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Thunder television broadcaster Brian Davis speaks at the Tri-City Area Chamber Luncheon on July 18 at Newcastle High School Field House.(Staff photo by Jeff Harrison)
 
By Jeff Harrison
Managing Editor

NEWCASTLE – Everyone knows first impressions are important. And when the national spotlight was thrust upon Oklahoma City during the NBA Finals, we were ready for it, Thunder broadcaster Brian Davis said last week during the Tri-City Area Chamber Luncheon at the Newcastle High School Field House.

“It gives you a chance to change the perception of the city and our state,” Davis said. “It’s a chance not only to show that we’re playing good basketball, but also the way we treat people here in Oklahoma.”

Davis said he saw that first hand while playing the role of ambassador to a group of national sports writers. He picked out a few unique dining options for the out-of-town guests and let the locals do the rest.

“Howard Beck, who writes for the New York Times, and some of the other national guys came here thinking Oklahoma City is just a cow town,” Davis said. “And their perception of it really changed. Howard told me he went to Cheevers Café one night and said it was one of the best meals he had on the road all year. And I told him ‘see it’s not a cow town.’”

Davis said the NBA franchise has not only opened doors, but added value to community and area businesses. The Thunder led the league in season ticket retention, new sponsorship dollars and has the third most visited website in the league.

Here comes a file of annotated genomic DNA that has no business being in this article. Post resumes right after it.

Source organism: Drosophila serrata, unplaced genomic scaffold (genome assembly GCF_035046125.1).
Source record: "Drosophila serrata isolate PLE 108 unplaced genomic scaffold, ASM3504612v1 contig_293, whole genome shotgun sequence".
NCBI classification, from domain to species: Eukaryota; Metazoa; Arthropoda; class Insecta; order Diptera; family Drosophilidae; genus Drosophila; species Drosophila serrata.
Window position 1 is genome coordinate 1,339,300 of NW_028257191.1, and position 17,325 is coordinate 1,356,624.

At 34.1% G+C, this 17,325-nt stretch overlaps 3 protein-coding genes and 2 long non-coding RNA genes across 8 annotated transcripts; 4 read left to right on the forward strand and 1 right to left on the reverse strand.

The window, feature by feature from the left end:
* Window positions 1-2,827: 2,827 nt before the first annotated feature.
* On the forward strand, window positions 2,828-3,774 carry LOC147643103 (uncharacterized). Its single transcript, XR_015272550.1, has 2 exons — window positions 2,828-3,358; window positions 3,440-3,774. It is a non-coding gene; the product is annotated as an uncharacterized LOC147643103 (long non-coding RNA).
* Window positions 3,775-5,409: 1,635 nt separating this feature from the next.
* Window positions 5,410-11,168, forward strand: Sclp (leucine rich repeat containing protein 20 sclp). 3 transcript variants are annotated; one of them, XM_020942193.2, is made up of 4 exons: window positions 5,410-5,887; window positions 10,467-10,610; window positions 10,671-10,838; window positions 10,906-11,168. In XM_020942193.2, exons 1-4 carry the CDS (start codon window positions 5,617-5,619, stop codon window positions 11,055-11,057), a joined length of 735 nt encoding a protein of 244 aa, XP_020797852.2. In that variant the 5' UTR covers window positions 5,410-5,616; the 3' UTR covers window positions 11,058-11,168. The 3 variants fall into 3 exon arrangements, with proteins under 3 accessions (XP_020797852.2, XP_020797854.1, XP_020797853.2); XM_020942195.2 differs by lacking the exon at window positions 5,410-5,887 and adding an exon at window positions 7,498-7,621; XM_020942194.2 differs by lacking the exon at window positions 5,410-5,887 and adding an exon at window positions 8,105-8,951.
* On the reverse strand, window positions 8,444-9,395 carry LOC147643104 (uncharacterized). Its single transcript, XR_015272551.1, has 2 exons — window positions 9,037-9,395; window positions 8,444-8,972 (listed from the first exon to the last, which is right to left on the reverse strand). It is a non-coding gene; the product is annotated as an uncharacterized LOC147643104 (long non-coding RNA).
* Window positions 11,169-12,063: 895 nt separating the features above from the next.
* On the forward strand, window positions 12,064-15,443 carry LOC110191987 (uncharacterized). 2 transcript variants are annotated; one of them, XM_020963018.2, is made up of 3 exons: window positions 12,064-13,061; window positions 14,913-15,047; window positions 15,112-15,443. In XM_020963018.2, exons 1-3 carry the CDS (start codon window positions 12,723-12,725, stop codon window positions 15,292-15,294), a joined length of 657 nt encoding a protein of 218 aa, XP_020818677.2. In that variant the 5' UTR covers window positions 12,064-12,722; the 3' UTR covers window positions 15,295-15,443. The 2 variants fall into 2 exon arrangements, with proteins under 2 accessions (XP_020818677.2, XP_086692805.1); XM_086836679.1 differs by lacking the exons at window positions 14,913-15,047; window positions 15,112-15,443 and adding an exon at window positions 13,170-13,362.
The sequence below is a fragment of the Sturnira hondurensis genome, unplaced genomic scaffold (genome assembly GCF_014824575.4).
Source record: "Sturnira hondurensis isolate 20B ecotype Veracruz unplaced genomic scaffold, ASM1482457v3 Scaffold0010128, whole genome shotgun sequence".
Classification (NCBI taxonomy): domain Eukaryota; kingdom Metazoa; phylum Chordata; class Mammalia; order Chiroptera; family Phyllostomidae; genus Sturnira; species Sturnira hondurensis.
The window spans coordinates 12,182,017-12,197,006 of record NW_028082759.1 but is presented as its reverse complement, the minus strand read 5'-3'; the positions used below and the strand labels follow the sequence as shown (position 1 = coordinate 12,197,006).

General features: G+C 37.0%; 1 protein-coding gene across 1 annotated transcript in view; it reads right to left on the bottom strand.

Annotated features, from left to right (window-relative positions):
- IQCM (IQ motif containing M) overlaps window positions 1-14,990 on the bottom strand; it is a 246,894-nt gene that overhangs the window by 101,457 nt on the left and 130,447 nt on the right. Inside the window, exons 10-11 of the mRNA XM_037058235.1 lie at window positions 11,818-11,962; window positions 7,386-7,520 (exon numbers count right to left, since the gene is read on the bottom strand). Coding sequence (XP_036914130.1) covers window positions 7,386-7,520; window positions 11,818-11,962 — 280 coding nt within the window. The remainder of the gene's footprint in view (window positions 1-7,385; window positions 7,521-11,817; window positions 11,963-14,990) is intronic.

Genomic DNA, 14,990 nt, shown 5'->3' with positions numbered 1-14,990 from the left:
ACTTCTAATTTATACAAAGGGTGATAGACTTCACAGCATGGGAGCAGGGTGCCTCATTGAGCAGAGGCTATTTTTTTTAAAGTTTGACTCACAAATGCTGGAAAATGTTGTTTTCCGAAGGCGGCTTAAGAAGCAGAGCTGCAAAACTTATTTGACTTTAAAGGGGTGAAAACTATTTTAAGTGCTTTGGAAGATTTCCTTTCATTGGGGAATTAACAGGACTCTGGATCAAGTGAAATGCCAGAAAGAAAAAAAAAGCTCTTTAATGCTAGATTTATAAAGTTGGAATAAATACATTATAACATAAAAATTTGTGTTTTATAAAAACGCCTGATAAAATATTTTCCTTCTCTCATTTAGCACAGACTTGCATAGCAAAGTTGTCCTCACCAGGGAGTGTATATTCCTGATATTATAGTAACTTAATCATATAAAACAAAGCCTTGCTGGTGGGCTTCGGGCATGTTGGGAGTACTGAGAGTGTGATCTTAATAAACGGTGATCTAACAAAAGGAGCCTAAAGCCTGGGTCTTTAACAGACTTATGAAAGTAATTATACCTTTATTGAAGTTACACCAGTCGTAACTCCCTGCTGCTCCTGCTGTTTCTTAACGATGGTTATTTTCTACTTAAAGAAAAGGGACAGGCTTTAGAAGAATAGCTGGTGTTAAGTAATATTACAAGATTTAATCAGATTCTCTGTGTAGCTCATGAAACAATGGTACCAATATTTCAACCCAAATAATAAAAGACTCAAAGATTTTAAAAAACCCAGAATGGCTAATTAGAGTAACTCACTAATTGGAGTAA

“It’s hard to put dollar value on it, but it has really brought a lot of prestige,” he said. “People are looking at Oklahoma City and Oklahoma more closely now. Boeing is bringing 500 engineering jobs to the city. And I believe having the team here is at least a small factor in that consideration.”

Davis also touched on the NBA Finals, which he described as a whole different ball game. He said they were playing their best basketball of the season against San Antonio in the Western Conference Finals, but learned just how hard it is to win the NBA Finals.

“After the Finals I talked to (Miami Heat guard) Mike Miller and he said last year they learned how deep you have to dig to find the energy both physically and mentally to win a championship,” Davis said. “Miami learned it last year, and this year it was our turn. We have some smart basketball players and I think they’ll have it down, if they’re lucky enough to get back there.”

Following the 30-minute speech, Davis field questions about the decision to shut down Thunder Alley and how the team will approach contracts for some key players.

Davis said the team had no choice about ending the watch parties outside Chesapeake Energy Arena.
“That was straight up a public safety decision,” he said. “…The deeper they went into the playoffs, a meaner edge developed as to what was going on down there.”

Davis said it does not appear likely that veterans Nazr Mohammed or Derek Fischer will be back with the team next year. But he couldn’t speculate on the team’s ability to resign both James Hardin and Serge Ibaka in the future.

“That’s one of the things that will be left to smarter people like Sam Presti on down to make the decision,” Davis said. “The way the team operates is to always leave a little flexibility whether it’s an extra draft pick or salary cap room.”




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